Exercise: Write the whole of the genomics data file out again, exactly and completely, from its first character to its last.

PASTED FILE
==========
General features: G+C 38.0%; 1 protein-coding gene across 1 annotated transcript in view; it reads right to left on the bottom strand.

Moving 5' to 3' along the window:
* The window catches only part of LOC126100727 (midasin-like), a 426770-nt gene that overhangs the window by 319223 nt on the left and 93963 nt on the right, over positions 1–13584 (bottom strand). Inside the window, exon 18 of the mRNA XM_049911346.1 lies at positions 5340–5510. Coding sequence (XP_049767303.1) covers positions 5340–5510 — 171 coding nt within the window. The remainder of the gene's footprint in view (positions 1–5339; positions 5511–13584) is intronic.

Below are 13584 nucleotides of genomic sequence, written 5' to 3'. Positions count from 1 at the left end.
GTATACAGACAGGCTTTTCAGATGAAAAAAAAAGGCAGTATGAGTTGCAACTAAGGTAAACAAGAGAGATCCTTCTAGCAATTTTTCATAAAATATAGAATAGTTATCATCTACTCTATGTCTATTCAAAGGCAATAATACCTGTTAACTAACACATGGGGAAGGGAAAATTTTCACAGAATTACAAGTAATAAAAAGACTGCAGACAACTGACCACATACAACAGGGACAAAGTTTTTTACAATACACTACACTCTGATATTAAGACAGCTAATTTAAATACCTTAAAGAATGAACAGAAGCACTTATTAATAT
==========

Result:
General features: G+C 38.0%; 1 protein-coding gene across 1 annotated transcript in view; it reads right to left on the bottom strand.

Moving 5' to 3' along the window:
* The window catches only part of LOC126100727 (midasin-like), a 426770-nt gene that overhangs the window by 319223 nt on the left and 93963 nt on the right, over positions 1–13584 (bottom strand). Inside the window, exon 18 of the mRNA XM_049911346.1 lies at positions 5340–5510. Coding sequence (XP_049767303.1) covers positions 5340–5510 — 171 coding nt within the window. The remainder of the gene's footprint in view (positions 1–5339; positions 5511–13584) is intronic.

Below are 13584 nucleotides of genomic sequence, written 5' to 3'. Positions count from 1 at the left end.
GTATACAGACAGGCTTTTCAGATGAAAAAAAAAGGCAGTATGAGTTGCAACTAAGGTAAACAAGAGAGATCCTTCTAGCAATTTTTCATAAAATATAGAATAGTTATCATCTACTCTATGTCTATTCAAAGGCAATAATACCTGTTAACTAACACATGGGGAAGGGAAAATTTTCACAGAATTACAAGTAATAAAAAGACTGCAGACAACTGACCACATACAACAGGGACAAAGTTTTTTACAATACACTACACTCTGATATTAAGACAGCTAATTTAAATACCTTAAAGAATGAACAGAAGCACTTATTAATAT